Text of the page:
Reflection for Sunday – October 24, 2021

Readings: Jeremiah 31: 7-9; Hebrews 5: 1-6; Mark 10: 46-52
Preacher: Brigit Hurley

In today’s Gospel we see a model for seeking justice and change in the world.  As the Rochester community marks the 2021 Children’s Sabbath this month with prayer and advocacy for children struggling with mental and social-emotional needs, we would do well to follow Bartimaeus’ example: Be persistent.  Be loud.  Speak your need.

Be persistent.  It appears that Bartimaeus had been begging for years.  We are brought in at the tail end of this story, just as we are when we read a news headline about a big change in public policy.  Child abuse didn’t become illegal until the 1960s.  Child labor was banned in the federal Fair Labor Standards Act of 1938, 34 years after the National Child Labor Committee was formed to abolish it.  The New York State Farm Laborers Fair Labor Practices Act became law in 2020, 20 years after it was first introduced in the New York State Legislature.  In order to pass laws and policies that create a better world for children, we have to take the long view and not be discouraged in our efforts.

Bishop Ken Untener’s famous prayer reminds us, “We may never see the end results, but that is the difference between the master builder and the worker.  We are workers, not master builders; ministers, not messiahs.  We are prophets of a future not our own.”

Be loud.  Don’t be afraid to make the crowd uncomfortable, as Bartimaeus did.  Make “good trouble,” as the late Rep John Lewis advised us—”Do not get lost in a sea of despair. Be hopeful, be optimistic. Our struggle is not the struggle of a day, a week, a month, or a year; it is the struggle of a lifetime. Never, ever be afraid to make some noise and get in good trouble, necessary trouble.”

Speak your need.  Jesus asks Bartimaeus, “What do you want me to do for you?” How might we answer that question today?  The needs of the world are overwhelming and complex.  Being specific sets our intention and directs our actions.  Consider:

  • Suicide is the 2nd leading cause of death among children and adolescents, ages 10-17, in the United States and suicide rates have increased in the age group over the past 20 years.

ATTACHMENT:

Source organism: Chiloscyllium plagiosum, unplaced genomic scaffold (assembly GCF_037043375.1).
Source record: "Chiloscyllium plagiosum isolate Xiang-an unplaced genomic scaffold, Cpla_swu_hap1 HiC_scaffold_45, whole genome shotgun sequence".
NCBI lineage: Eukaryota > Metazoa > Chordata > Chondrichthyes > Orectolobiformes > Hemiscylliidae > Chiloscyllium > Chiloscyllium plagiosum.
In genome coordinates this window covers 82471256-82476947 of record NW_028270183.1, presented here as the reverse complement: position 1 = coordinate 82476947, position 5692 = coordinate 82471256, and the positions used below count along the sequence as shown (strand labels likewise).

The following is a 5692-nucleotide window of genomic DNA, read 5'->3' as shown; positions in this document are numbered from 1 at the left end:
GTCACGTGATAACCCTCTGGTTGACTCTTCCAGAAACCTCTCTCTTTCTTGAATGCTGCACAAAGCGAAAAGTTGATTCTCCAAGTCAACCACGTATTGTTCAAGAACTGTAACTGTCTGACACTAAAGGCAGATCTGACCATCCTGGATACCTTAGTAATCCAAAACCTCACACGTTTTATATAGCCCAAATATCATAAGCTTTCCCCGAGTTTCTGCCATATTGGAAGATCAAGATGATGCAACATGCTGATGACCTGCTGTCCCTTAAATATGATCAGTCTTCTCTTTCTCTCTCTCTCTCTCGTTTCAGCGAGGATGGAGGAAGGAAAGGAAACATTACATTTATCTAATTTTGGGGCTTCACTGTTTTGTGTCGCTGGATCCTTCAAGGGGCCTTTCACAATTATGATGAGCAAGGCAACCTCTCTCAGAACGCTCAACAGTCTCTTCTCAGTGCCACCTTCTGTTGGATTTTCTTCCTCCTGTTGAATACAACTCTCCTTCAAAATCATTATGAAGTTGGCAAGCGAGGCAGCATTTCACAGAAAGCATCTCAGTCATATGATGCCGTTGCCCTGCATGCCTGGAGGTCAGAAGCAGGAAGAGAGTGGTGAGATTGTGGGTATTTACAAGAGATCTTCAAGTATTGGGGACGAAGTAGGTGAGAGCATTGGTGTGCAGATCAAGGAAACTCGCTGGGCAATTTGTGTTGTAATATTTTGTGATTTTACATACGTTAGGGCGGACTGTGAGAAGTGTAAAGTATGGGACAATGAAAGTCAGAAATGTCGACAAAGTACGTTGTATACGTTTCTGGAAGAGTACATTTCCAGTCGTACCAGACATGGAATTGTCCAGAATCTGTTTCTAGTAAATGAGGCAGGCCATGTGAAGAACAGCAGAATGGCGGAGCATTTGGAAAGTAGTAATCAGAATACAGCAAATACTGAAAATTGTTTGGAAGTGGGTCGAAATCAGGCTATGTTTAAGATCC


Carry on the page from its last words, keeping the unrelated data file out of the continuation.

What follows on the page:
• The rate of suicide among Black children under age 13 has been increasing over the last decade and is two times higher than among white children.
  • As the pandemic continues, mental health issues are worsening and compounding among young people. A potential delay of 2-4 years is often observed between the traumatic event and the development of a mental health disorder, meaning that while we may be seeing some of the initial effects of the pandemic, we will continue to see more over the next 2-4 years.

Indeed, youth are speaking about their deep depression and anxieties:

  • “I felt like I was just a waste of space.  I was in so much pain.”
  •   “I don’t want to be in this world any more.” 

These feelings are not new.  In 2019, 38 percent of Monroe County youth reported that they “have serious difficulty concentrating, remembering, or making decisions because of mental, or emotional challenges,” and one-third said that they, “Felt so sad or hopeless almost every day for two or more weeks in a row that they stopped doing their usual activities, in the past year.”

Let us not tire in our work to build a world that is safe and nurturing for children—together we must be persistent, be loud and speak to their needs!  Take heart from the words spoken by Rep. John Lewis shortly before he died: “When you see something that is not right, not just, not fair, you have a moral obligation to say something. To do something. Our children and their children will ask us, ‘What did you do? What did you say?’ . . . We have a mission and a mandate to be on the right side of history.”

Remember what was said to Bartimaeus once Jesus asked for him – “Take courage, get up, Jesus is calling you.”  Jesus is calling each one of us to be courageous.  We pray, “What do you want me to do?”  or “Master, I want to see.”  And Jesus points out the troubles around us and gives us the ability to see what needs doing, how to do it, when to do it, and why to do it each in our unique way as followers of Jesus.   

If you’re not sure what you can do today, consider joining congregations throughout Monroe County who are responding to children’s struggles by signing a petition requesting more mental health resources for Rochester students.  The petition is available in English and Spanish at The Children’s Agenda’s website,  

Brigit Hurley
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